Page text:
Monday, June 29, 2015

When Google Fails You

I know, this goes against the entire premise of my blog title!  But the truth is, Google cannot always provide the answers we need.  Continue reading on what to do when this happens.

1.  Medicine.  This is probably the number one thing that Google fails at.  Because it should.  How many times have we looked up some random symptom (i.e., headache), only to go down a road where we convince ourselves we are surely dying?  Too many.  Yes, we can occasionally narrow down our ailment with a visit to Dr. Google, but please do not rely on these searches for concrete medical advice.  Get a (real) doctor's opinion.

2.  The meaning of life.  Google can recommend career options, retirement plans, books on how to be your own boss.  Ultimately, you will have to be the decision maker here.  Nobody can decide what you what are going to do with your life but your own self.  That power can feel like a huge weight for some.  Google may have some excellent suggestions.  You will have to choose in the end.

3.  Organization.  One of my favorite topics.  But just like I can make suggestions of how to meal plan, organize your space and time, it won't just magically happen by reading this blog, or by Googling tips for organizing.  You will have to find a method that works, or tweak a method you like, and you will have to implement those steps yourself.  As much as I enjoy organizing, decorating, planning, etc., you wouldn't believe the number of times I wished I could just Google it all into place.

4.  Common sense.  If you aren't aware that you should look both ways before crossing the street, then you might not know to Google such a thing.  Google can only help you as far as your intelligence takes you.  Lack of common sense can occur when you believe everything you read online.  Use your best judgement.  Read multiple articles on both sides.  Allow yourself to retract your internet research based on real life outcomes.  An example of this is that I wanted to make my own laundry detergent.  Google it up, make my recipe, start washing, and I was all set!  However, within the last year, my eczema has returned, and our clothes don't smell as fresh.  Back to Google for research and find that, yeah...these ingredients can really bother my skin!  So I had to reevaluate, and decided to go back and use Google to find a gentle, organic laundry detergent.  It's on the way to my house right now!  However, this is also why I absolutely love Google.  I love learning, and the world is in my computer/phone.  I can enter any topic and have an endless possibilities shown to me in less than one second.  We just have to use our common sense if something seems off.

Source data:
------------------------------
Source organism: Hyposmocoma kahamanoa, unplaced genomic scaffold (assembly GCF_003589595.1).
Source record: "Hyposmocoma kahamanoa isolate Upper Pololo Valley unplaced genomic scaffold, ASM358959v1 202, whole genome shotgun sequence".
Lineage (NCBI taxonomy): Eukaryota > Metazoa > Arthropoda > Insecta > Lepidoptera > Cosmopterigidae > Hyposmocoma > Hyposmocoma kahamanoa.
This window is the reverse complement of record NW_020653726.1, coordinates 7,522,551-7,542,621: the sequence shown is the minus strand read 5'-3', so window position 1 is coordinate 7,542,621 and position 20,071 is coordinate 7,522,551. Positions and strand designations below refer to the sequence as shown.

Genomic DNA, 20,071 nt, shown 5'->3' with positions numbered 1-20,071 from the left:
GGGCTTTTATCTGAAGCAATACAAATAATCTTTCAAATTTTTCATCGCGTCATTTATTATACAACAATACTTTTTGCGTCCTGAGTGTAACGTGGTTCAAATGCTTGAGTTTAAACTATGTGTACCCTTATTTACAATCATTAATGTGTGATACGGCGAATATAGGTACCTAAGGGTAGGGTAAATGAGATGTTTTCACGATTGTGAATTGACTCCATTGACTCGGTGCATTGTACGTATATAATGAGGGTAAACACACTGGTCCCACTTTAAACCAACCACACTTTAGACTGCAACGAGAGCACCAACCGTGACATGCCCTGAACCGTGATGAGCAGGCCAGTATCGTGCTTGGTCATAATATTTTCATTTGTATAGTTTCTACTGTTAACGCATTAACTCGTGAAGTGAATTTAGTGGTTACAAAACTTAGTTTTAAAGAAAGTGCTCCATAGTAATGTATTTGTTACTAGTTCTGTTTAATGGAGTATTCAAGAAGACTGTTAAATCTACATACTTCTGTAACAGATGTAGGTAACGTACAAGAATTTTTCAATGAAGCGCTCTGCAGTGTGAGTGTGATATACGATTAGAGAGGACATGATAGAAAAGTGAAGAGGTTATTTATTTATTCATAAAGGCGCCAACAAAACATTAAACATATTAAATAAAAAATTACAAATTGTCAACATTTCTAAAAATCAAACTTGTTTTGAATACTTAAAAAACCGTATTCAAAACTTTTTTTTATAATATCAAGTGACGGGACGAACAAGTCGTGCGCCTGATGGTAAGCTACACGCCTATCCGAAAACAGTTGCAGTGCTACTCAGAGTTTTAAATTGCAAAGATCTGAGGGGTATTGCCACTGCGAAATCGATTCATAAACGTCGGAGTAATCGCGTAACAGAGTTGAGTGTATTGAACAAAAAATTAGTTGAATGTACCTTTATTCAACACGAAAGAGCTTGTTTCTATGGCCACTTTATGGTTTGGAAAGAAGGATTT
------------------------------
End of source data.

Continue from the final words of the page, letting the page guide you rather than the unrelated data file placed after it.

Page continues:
These four items are enough for me.  Someone else went to the trouble of putting together a list of 365 Questions Google Can't Answer.  I refuse to read it.  There cannot be that many things my favorite search engine won't be able to help me with!  I am going to continue my love affair with Google.

Google Tips

My top tips for google searches are:

1.  Keep it simple.  Don't use "How do I sew a toddler skirt" or "What day is 4th of July this year".  Just enter your basic words.  "Toddler skirt tutorial", "July 4, 2015".  You can always add more words to your search later if you need to refine it.

2.  Don't "talk" to Google conversationally.  "I want to sew a skirt" is not going to help.  "diy skirt" will produce more accurate results.

3.  Once your Google search is performed, you can switch to "images", "videos", "maps", etc., for the appropriate things for which you are searching.

4.  Spelling and grammar, while very important, are not imperative for Google searches.  Often, I will hit the wrong letter on my phone keyboard, and Google will provide the option to search for the correctly spelled word instead.

5.  On your computer (not available on mobile devices that I am aware), you can enter an image for Google to image search.  I actually did not know this one until recently, shout out to my girl Rachel for that helpful tidbit!

There are many more ways to search (using asterisks, quotation marks, subtraction symbol, etc.), but I do not use them.  These five tips are all that I need to get the answers I want from my favorite search engine.  If you have a tip, I would love to hear it!

Thursday, June 18, 2015

How Does She Do It

My girlfriends and I were discussing the contents of our purses this week.  They shared the contents of theirs, noting the clutter and disorganization.  One even had a pair of grown up shoes in her bag!  I confessed that one time I found a lose receipt in mine, and how upsetting it was.  Then I begged her to not throw her shoe at me.  They expressed their envy of my clean bag, and asked how I did it.  They felt their purse was a direct reflection of themselves; disheveled.  My organized purse does not make me feel like it is a reflection of myself.  With all of my attempts at control/planning/organizing, one might think I feel as though I have my life together.  I do not feel this way at all.

Organizing is a default setting for me.  Nature or nurture, the desire to plan and have control comes from within.  It is at my very core.  There is a sense of relief and satisfaction that I receive from cleaning and organizing a space.  I explained that my own mother makes my life look like the inside of the messy purse with the pair of shoes in it.  I often feel like a failure because I am comparing my own skills to hers, and mine pale in comparison, like an albino polar bear in a raging snow storm.  This is why I always tell you that you have to figure out what works for you and your life.  Just because what I do doesn't work for you, doesn't mean you're failing.  It just means we need to find something that does work for you.  We don't all have the same instincts, nor do we have the same lifestyle.  I don't have the same lifestyle my mom had.  I have taken her examples and adjusted the concepts until they work for my lifestyle.  And I have to continuously modify my processes based on my husband's work schedule, the kids' extra circular activities, etc.  If I don't reevaluate on a regular basis then the tasks don't get done, and I fall out of the habit of doing them at all.